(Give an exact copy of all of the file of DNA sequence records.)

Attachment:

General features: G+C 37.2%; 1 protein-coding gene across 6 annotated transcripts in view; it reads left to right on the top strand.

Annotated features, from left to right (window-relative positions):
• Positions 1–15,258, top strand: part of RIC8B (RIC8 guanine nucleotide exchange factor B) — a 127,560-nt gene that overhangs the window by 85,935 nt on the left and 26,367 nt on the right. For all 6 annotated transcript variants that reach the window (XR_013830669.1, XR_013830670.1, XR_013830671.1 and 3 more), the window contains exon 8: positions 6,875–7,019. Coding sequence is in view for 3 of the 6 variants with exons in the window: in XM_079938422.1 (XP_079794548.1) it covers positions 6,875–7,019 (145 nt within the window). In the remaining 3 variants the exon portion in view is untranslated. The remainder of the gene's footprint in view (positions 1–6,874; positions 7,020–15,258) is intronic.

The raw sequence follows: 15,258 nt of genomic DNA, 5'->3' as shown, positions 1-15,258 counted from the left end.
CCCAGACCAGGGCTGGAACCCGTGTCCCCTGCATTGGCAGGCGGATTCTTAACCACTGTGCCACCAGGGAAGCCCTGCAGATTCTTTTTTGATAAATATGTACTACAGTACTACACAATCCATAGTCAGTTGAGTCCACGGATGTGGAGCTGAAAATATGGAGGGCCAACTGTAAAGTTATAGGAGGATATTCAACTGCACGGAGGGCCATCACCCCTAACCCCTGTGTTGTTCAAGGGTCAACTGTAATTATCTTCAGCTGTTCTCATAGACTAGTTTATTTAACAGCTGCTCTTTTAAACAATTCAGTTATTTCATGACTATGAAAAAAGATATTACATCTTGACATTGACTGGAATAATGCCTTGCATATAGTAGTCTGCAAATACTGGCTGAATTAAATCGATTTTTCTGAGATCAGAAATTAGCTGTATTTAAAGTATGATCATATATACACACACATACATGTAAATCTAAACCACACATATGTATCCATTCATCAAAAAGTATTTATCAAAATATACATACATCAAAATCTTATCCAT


General features: G+C 37.2%; 1 protein-coding gene across 6 annotated transcripts in view; it reads left to right on the top strand.

Annotated features, from left to right (window-relative positions):
• Positions 1–15,258, top strand: part of RIC8B (RIC8 guanine nucleotide exchange factor B) — a 127,560-nt gene that overhangs the window by 85,935 nt on the left and 26,367 nt on the right. For all 6 annotated transcript variants that reach the window (XR_013830669.1, XR_013830670.1, XR_013830671.1 and 3 more), the window contains exon 8: positions 6,875–7,019. Coding sequence is in view for 3 of the 6 variants with exons in the window: in XM_079938422.1 (XP_079794548.1) it covers positions 6,875–7,019 (145 nt within the window). In the remaining 3 variants the exon portion in view is untranslated. The remainder of the gene's footprint in view (positions 1–6,874; positions 7,020–15,258) is intronic.

The raw sequence follows: 15,258 nt of genomic DNA, 5'->3' as shown, positions 1-15,258 counted from the left end.
CCCAGACCAGGGCTGGAACCCGTGTCCCCTGCATTGGCAGGCGGATTCTTAACCACTGTGCCACCAGGGAAGCCCTGCAGATTCTTTTTTGATAAATATGTACTACAGTACTACACAATCCATAGTCAGTTGAGTCCACGGATGTGGAGCTGAAAATATGGAGGGCCAACTGTAAAGTTATAGGAGGATATTCAACTGCACGGAGGGCCATCACCCCTAACCCCTGTGTTGTTCAAGGGTCAACTGTAATTATCTTCAGCTGTTCTCATAGACTAGTTTATTTAACAGCTGCTCTTTTAAACAATTCAGTTATTTCATGACTATGAAAAAAGATATTACATCTTGACATTGACTGGAATAATGCCTTGCATATAGTAGTCTGCAAATACTGGCTGAATTAAATCGATTTTTCTGAGATCAGAAATTAGCTGTATTTAAAGTATGATCATATATACACACACATACATGTAAATCTAAACCACACATATGTATCCATTCATCAAAAAGTATTTATCAAAATATACATACATCAAAATCTTATCCAT